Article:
When we think of the effects of diabetes, what comes to mind first are the obvious physical signs associated with the disease.
These include foot complications, hypertension, vision problems, and wound infection due to slower healing associated with diabetes.
However, living with these symptoms can sometimes impact patients’ mental health and lead to conditions such as depression, dementia, denial, and delirium.
Let’s take a look at how being diabetic can affect your mental health.
The Relationship Between Diabetes and The Mind
Diabetes is characterized by either too high or too low blood sugar levels.
Considering that the brain uses glucose to perform its functions, including judgment, memory, thinking, emotions, and behavior, having too high or too low glucose levels in the blood can affect the brain.
This, in turn, impacts the mental health of the patients leading to mental illnesses.
If you have been diagnosed with type 1 or type 2 diabetes, it would be best to strictly follow your doctor’s advice in terms of what you eat or not.
This way, you can maintain stable blood sugar levels, which is critical in managing diabetes.
Generally, no foods are off-limits for people living with diabetes; however, you should consume only that which is enough.
If you are wondering what to eat to control your diabetes and keep your blood sugar in check, there’s no reason to feel upset.
There are many diabetes friendly meal delivery services to help you get what you want and when you need it.
Common Examples of Mental Health Problems Associated with Diabetes
People living with diabetes are at higher risk of developing depression. The most common type of depression among patients living with diabetes is called diabetes distress.
The most common causes of distress include the pressure of managing the condition and worrying about other diabetes complications.
Additionally, scientists believe that the blood’s erratic sugar and insulin levels affect the brain contributing to diabetic distress.
While its symptoms may not be severe and sometimes hard to diagnose, diabetes distress can severely impact the patient’s quality of life.
There are several causes of dementia that could include illnesses or injuries.
It is characterized by degeneration of neurons and reduced flow of blood to the brain.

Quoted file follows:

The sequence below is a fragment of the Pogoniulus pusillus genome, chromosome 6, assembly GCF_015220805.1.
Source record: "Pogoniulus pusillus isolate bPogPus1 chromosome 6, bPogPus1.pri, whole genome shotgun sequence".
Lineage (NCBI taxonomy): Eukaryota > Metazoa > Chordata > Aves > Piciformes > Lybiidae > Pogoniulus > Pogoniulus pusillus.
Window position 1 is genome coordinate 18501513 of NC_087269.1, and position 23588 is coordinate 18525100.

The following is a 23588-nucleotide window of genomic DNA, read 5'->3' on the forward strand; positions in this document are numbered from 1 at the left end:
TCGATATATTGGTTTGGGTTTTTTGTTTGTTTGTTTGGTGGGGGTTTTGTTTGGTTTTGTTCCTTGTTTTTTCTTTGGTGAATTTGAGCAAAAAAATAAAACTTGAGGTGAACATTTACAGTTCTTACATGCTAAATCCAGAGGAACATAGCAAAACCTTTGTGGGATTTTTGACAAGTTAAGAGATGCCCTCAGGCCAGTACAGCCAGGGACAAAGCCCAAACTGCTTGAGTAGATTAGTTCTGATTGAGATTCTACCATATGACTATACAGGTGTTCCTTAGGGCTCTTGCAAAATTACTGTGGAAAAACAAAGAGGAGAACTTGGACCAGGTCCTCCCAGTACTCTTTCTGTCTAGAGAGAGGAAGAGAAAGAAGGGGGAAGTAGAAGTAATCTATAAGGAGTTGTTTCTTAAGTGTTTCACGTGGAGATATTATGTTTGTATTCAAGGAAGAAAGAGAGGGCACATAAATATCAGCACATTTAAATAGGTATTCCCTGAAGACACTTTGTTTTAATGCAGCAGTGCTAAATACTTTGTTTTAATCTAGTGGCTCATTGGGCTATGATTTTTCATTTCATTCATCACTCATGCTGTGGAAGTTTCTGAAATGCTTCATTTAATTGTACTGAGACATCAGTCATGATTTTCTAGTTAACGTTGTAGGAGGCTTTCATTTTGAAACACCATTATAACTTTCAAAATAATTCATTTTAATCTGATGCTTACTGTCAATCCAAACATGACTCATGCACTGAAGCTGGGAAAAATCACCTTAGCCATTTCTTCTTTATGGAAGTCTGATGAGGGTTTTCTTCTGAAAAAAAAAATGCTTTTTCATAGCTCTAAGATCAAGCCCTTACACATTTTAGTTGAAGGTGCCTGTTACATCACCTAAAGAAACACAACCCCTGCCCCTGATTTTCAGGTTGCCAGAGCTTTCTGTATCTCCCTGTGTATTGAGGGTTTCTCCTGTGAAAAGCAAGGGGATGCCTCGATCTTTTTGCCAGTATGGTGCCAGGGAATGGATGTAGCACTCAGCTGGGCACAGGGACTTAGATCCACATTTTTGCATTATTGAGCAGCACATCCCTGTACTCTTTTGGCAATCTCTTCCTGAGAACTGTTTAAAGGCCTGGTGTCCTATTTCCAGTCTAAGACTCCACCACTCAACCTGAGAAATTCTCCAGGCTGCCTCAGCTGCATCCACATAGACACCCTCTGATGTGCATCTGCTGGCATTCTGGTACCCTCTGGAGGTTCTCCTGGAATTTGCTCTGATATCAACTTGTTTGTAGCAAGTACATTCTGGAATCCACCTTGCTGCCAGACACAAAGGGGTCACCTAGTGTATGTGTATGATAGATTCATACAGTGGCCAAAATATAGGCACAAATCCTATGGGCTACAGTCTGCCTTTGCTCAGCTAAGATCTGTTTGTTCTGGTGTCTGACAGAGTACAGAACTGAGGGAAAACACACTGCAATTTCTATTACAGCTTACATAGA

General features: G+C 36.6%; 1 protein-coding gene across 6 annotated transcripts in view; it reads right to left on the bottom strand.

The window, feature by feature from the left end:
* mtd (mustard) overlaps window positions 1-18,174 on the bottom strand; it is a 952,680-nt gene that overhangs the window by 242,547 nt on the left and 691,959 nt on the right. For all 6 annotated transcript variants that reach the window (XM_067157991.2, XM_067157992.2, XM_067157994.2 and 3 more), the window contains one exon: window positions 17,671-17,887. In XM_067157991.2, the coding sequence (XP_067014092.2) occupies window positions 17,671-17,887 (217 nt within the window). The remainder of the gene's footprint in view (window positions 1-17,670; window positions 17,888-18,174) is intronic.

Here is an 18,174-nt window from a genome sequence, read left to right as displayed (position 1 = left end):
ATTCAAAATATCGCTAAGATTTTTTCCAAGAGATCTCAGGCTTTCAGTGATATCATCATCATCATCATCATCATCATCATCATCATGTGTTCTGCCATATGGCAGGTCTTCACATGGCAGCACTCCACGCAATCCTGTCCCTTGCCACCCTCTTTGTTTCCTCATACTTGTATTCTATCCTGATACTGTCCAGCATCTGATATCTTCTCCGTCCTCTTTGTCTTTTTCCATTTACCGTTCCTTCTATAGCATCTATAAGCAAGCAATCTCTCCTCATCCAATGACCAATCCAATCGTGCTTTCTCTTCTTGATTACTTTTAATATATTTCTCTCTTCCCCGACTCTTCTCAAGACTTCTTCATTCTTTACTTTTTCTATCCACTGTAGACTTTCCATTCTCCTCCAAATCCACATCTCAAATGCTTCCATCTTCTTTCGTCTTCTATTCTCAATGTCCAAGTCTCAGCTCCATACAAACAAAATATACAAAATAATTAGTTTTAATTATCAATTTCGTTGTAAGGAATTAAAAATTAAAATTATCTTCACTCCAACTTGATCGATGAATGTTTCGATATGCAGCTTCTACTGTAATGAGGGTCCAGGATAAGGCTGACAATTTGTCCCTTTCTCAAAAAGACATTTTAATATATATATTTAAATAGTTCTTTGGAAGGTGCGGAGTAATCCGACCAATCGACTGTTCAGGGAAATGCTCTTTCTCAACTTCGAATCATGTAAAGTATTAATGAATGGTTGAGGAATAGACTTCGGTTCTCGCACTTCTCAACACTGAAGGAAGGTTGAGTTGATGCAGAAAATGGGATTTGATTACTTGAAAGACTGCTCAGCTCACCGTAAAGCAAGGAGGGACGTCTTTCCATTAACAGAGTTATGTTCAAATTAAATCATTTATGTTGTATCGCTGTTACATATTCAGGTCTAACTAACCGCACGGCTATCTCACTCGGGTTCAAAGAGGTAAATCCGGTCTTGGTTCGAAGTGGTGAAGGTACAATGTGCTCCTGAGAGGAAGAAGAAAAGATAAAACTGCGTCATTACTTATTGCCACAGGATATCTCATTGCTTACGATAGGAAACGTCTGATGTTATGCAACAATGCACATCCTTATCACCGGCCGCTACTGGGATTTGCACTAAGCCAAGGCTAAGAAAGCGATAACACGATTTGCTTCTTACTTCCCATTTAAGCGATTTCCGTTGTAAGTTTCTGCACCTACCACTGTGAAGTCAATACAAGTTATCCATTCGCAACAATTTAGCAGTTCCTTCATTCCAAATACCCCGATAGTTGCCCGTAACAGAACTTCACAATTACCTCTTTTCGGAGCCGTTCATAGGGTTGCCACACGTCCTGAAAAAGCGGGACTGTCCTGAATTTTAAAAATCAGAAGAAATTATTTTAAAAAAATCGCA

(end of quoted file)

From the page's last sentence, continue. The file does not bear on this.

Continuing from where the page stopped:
Although researchers have not yet established if diabetes causes dementia, there is evidence that erratic sugar and insulin levels can harm the brain in the following ways.
- Increasing the risk of heart diseases which may damage the brain’s blood vessels,
- Causing a chemical imbalance in the brain,
- Causing chronic inflammation in the body that can lead to brain cell damage over time.
Other conditions associated with diabetes can also play a role in the development of dementia in diabetic patients.
These conditions include hypertension, obesity, smoking, lack of physical activity, and depression.
When left unchecked, diabetes can lead to delirium. Delirium is a severe brain dysfunction characterized by confusion, inattention, and irrational thinking.
Delirium in diabetes presents itself in two forms hyperactive delirium and hypoactive delirium. In some cases, it can present itself as a combination of the two.
It’s usually caused by low blood sugar levels in the blood. Early identification of delirium is critical because delirium can be fatal.
Denial is the most common emotion felt by diabetes patients following diagnosis.
However, accepting your condition, possibly with the help of a psychologist, is critical in managing it.
If denial is not attended, a patient runs the risk of not taking action to manage the condition, leading to other complications.
Although diabetes is incurable, it is manageable if you follow your doctor’s advice.
If you feel that your condition is taking a toll on your mental health, it would be best to talk to your doctor. Early intervention on mental health issues is critical at preventing chronic mental illnesses.